If a driver is texting behind the wheel and crashes his car as a result of being distracted, is it the fault of the smartphone, or the driver?
For that matter, if a driver is reading a medical textbook behind the wheel and crashes his car, is it the fault of the book, or the driver?
Last week’s article in The New York Times about the potential for distraction among healthcare providers using smartphones on the job raises a similar question. But let’s be sensible here: Technology must be used and information must be consumed in a responsible manner. When it is not, the technology is not to blame, the user is.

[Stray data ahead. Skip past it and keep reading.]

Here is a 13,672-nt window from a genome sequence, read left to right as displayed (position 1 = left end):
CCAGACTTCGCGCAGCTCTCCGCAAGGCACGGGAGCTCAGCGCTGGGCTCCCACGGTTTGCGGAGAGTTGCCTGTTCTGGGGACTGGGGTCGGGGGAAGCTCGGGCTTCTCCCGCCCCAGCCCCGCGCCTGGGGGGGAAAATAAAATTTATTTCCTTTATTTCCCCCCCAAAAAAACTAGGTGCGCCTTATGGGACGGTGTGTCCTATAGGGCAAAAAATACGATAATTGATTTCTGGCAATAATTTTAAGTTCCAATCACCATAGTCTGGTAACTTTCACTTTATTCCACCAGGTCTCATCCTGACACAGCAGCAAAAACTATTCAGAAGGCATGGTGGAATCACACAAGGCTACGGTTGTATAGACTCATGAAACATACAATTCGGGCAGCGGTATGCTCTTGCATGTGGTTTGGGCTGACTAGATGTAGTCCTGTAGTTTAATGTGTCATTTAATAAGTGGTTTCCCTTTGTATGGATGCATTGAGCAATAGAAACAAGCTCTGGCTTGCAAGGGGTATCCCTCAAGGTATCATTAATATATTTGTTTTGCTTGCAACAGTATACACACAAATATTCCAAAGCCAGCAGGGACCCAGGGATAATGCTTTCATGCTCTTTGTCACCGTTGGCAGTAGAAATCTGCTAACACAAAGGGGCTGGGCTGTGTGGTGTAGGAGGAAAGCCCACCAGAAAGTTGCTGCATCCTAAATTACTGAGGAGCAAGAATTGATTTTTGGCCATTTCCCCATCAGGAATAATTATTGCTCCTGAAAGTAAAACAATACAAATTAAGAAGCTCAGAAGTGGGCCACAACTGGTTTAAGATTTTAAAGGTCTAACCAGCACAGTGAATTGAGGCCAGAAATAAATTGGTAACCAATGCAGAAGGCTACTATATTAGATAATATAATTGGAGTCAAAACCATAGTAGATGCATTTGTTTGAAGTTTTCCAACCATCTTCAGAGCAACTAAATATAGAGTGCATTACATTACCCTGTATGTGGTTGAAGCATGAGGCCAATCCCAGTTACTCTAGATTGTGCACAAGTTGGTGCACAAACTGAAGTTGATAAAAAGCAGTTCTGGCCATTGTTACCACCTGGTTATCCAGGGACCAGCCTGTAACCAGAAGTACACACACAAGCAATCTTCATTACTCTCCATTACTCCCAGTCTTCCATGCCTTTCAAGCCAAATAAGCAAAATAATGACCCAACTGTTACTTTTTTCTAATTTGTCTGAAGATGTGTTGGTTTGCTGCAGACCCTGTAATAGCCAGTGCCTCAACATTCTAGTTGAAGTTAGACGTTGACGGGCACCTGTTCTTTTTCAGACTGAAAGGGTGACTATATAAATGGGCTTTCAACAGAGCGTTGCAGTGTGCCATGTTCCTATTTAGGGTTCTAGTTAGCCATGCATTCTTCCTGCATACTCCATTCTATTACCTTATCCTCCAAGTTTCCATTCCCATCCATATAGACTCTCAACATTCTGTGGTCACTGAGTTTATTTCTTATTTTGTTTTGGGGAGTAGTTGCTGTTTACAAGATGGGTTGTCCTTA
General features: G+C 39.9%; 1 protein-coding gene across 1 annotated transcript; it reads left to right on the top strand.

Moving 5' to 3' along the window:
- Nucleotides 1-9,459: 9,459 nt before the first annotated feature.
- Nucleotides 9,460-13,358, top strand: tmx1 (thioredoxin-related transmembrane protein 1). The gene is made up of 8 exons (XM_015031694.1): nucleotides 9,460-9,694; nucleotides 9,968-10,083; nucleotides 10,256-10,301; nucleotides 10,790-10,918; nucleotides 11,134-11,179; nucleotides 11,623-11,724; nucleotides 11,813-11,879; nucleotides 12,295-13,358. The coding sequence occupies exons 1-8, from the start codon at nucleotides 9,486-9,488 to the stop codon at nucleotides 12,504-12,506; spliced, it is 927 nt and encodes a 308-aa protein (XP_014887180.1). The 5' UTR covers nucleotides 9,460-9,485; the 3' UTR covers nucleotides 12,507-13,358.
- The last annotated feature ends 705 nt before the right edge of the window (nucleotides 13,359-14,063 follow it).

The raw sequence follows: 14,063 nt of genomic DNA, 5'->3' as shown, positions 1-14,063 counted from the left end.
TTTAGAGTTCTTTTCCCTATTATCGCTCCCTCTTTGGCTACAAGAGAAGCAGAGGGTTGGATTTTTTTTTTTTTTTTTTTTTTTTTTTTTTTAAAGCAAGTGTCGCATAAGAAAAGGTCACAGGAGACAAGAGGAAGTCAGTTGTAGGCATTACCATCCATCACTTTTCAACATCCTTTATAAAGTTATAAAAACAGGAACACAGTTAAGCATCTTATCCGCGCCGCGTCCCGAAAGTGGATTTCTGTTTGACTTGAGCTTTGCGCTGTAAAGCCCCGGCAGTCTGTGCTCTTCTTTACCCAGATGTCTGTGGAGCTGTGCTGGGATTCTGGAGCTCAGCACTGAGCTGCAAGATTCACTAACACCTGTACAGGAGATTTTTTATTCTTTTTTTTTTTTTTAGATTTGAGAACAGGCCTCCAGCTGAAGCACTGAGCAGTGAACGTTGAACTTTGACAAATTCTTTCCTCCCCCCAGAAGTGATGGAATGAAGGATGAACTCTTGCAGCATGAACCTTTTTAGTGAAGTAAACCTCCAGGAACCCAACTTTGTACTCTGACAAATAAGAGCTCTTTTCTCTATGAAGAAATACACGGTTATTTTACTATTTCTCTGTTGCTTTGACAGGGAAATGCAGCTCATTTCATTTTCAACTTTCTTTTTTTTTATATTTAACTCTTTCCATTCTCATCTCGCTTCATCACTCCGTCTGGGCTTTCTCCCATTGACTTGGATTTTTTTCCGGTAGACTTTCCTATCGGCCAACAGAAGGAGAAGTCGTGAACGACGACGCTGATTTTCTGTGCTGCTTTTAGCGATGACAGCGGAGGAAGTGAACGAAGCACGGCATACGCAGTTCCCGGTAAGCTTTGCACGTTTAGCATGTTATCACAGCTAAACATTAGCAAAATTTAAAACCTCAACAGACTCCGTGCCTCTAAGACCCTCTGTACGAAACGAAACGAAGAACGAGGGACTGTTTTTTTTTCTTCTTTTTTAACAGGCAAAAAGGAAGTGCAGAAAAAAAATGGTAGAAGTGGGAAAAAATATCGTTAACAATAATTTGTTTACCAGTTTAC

The litany of advantages associated with mobile healthcare is compelling, and growing. But people are people, and poor judgment does exist in the world. Perhaps some surgeons really do need to be warned not to check Facebook while operating; hopefully, the number is small.